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Elderly shopkeeper fatally shot in 'senseless crime'

Fereidoun Kohanim, 72, known for handing out free candy to children at his 98-cent store in the Pico-Union area, was shot in the back of the head after three alleged gang members entered his shop.

December 23, 2009|By Esmeralda Bermudez and Andrew Blankstein
  • Two of three suspects, all alleged gang members, are caught on a surveillance video attempting to rob Fereidoun Kohanim, 72, at his store. When he turned around to fend off the third man, he was shot in the back of the head.
Two of three suspects, all alleged gang members, are caught on a surveillance… (Barbara Davidson / Los Angeles…)

On the boulevard where the 72-year-old shopkeeper did business for more than a decade, he was simply known as "El seƱor de la 98." The man of the 98-cent store.

He greeted customers modestly in English laced with a thick Iranian accent. He let nearby taco truck workers use his restroom. And when children rode up on bicycles offering him only a few pennies for candy, he gave them the treats for free.

No one knew Fereidoun Kohanim's name. And on Monday at 4:10 p.m., apparently no one heard the fatal gunshot that followed after three men -- all alleged gang members -- entered his store in the 1300 block of West Venice Boulevard and demanded money, but left empty-handed.

In a matter of seconds, as a surveillance video shows, the suspects encircled Kohanim and his wife, who was constantly by his side as he rang up customers from behind the register. When one suspect in a black hooded sweat shirt pointed a chrome-plated revolver at Kohanim from across the counter, the shopkeeper attempted to strike it from his hand. His wife ran to hide.

Another suspect apparently tried to stab Kohanim from behind, Los Angeles police detectives said. When he turned around to defend himself, the gunman shot Kohanim in the back of the head.

Kohanim died late Tuesday afternoon.

"This was a very sad and senseless crime," said Capt. Raymond Maltez. "We're going to do everything we can to get these cowards arrested."

Kohanim and his family, including two grown sons who were in the back of the store during the shooting, emigrated from Iran 15 years ago, police said. They opened the business a few years later.

The family released a statement late Tuesday night saying Kohanim "was known in the community as a warm, passionate and hard working man who was always willing to lend a helping hand. We are devastated by this sudden loss and we will always remember him as the greatest father anyone could ask for."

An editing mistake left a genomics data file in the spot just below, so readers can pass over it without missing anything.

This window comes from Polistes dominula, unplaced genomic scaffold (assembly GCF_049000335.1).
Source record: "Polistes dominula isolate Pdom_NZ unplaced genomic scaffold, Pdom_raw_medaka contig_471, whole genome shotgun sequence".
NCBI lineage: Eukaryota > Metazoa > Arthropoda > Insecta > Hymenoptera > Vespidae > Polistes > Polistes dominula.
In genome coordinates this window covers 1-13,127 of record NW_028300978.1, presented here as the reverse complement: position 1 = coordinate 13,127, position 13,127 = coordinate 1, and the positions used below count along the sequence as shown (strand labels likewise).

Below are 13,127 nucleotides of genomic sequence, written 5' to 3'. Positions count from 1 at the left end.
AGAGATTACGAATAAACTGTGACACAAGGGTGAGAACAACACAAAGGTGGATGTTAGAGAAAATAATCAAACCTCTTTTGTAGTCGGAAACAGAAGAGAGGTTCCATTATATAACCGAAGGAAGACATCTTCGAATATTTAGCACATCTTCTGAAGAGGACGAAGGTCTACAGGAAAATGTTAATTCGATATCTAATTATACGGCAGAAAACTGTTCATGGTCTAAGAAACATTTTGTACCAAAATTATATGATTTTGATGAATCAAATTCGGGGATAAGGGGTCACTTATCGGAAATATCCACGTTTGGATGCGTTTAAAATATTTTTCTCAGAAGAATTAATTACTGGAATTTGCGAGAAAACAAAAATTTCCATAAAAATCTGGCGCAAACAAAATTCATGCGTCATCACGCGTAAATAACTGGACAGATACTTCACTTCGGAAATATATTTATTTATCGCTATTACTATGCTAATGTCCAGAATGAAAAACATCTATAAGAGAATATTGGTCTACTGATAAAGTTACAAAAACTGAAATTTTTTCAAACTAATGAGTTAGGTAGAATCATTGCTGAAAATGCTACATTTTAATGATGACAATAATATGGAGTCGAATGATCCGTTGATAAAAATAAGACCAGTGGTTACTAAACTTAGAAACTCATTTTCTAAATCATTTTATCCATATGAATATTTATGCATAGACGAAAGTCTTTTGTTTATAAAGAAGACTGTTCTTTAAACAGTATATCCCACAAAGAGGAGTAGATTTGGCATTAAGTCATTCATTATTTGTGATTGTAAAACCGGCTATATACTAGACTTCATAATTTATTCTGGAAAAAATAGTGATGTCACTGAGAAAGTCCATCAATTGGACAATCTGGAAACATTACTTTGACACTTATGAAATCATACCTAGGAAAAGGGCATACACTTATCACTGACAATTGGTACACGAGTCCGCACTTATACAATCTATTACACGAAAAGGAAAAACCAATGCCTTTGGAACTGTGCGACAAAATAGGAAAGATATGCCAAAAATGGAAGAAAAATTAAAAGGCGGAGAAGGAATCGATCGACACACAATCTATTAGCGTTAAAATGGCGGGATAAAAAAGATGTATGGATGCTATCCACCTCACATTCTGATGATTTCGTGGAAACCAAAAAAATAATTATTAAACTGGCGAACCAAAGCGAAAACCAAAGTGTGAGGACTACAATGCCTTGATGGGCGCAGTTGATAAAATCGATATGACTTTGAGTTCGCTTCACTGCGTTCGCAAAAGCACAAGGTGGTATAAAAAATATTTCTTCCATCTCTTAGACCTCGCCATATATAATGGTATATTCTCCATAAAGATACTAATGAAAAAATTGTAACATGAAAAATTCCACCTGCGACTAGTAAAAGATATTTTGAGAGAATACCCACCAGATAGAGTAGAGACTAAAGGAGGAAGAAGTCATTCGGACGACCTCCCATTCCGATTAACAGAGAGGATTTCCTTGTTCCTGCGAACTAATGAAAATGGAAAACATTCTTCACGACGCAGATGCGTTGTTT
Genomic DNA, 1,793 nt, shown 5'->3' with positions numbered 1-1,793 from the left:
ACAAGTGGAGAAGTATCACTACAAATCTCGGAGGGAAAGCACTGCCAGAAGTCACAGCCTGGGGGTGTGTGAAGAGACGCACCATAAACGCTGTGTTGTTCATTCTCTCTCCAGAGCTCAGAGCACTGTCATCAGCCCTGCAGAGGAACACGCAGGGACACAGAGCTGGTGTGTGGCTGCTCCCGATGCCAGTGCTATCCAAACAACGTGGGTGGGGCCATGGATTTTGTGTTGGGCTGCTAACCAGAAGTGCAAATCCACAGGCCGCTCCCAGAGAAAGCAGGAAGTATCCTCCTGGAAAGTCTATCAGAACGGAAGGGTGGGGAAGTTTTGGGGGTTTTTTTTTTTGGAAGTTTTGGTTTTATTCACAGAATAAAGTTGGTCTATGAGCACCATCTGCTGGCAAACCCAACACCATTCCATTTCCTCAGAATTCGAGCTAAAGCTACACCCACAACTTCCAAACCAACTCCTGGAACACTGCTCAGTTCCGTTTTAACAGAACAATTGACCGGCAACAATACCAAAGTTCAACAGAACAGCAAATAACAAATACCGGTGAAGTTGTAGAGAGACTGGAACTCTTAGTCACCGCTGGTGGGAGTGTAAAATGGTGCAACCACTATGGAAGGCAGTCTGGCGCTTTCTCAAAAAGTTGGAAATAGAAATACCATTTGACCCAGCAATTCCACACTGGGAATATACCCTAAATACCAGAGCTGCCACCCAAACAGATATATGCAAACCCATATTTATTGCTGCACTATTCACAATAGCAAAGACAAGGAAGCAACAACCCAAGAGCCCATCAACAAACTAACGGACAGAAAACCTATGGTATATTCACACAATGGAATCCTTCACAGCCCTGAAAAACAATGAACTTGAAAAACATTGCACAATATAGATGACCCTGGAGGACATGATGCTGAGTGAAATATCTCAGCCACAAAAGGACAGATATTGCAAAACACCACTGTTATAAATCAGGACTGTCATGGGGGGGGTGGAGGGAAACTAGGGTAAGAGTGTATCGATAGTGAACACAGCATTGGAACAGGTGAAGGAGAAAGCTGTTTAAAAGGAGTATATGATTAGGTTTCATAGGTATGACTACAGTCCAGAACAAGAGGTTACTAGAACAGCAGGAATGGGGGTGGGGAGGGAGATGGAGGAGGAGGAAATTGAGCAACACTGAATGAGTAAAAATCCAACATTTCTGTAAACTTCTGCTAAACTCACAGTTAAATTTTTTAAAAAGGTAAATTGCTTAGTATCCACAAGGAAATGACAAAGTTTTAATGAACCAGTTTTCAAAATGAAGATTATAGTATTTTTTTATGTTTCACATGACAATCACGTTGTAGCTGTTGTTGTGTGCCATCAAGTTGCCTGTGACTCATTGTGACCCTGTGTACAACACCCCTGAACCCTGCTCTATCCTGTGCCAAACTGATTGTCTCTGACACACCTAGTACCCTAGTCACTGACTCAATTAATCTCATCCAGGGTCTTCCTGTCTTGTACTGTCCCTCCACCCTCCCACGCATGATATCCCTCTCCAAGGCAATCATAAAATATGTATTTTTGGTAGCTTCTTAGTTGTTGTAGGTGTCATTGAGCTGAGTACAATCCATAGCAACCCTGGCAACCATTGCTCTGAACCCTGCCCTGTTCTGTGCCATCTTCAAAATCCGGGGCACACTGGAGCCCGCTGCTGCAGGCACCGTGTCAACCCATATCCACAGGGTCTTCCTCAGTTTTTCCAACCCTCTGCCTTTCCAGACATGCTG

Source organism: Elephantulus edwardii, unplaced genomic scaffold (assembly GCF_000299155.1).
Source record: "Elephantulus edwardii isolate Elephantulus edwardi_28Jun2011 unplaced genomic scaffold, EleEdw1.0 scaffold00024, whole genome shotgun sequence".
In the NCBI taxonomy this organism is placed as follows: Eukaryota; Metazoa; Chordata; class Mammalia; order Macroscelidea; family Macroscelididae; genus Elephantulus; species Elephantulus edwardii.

A fund for the family, www.FredsFamilyFund.com, has been created.

Somber friends and family members carrying food arrived at Kohanim's West Los Angeles condominium on Tuesday.

Mourners said family members were too distraught to speak about the shopkeeper.

The family's Pico-Union store, tucked between a garment factory and storefront church, remained closed. Many passersby barely noticed the candles placed on the pavement by customers in Kohanim's honor. But those who regularly bought drinks and snacks from Kohanim struggled to accept the news.

Tommy Baldi, a business owner across the street, choked back tears as he remembered the cries from Kohanim's son as the young man charged into traffic after the shooting, almost being struck by cars.

"His family was inconsolable," said Baldi, 53. "That poor man didn't deserve this."

Baldi said Kohanim had spoken to him about retiring soon. A for-sale sign had recently been posted outside.

"He said the economy was bad and he wasn't selling very much," Baldi said.

Along the commercial strip, business owners spent the day talking about the incident and peering out of their windows at Kohanim's store.

Mari Mendez, 32, lamented the loss as she prepared for work inside a taco truck parked one door down from the 98-cent store. It was difficult to communicate with Kohanim because of the language barriers, she said, but the two counted on each other for favors. Kohanim let the truck's workers use his restroom, and in return, they kept an eye on the store after he went home.

At the church next door, parishioners spread the word and created prayer circles in Kohanim's name. Inside the garment factory, the seamstresses who depended on Kohanim to supply them with household necessities spoke of him fondly.

"We didn't know him very well," said Alba Gonzalez, 57. "But you could tell he was a very calm, good man."

Anyone with information related to the case is asked to call the LAPD at (877) LAPD-24-7 or (877) 527-3247.

esmeralda.bermudez@

latimes.com

andrew.blankstein@

latimes.com

Times staff writer Martha Groves contributed to this report.

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